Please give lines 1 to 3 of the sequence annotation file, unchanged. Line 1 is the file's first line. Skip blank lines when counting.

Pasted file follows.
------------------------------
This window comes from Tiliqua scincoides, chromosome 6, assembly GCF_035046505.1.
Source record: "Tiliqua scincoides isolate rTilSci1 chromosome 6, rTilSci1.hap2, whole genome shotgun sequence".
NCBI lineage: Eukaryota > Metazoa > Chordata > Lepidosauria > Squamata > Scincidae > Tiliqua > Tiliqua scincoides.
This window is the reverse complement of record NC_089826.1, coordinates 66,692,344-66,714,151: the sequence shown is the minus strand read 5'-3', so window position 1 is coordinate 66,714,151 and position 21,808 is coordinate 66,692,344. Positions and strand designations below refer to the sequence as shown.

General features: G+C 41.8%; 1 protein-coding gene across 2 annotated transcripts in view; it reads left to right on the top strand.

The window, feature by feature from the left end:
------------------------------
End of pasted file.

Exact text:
This window comes from Tiliqua scincoides, chromosome 6, assembly GCF_035046505.1.
Source record: "Tiliqua scincoides isolate rTilSci1 chromosome 6, rTilSci1.hap2, whole genome shotgun sequence".
NCBI lineage: Eukaryota > Metazoa > Chordata > Lepidosauria > Squamata > Scincidae > Tiliqua > Tiliqua scincoides.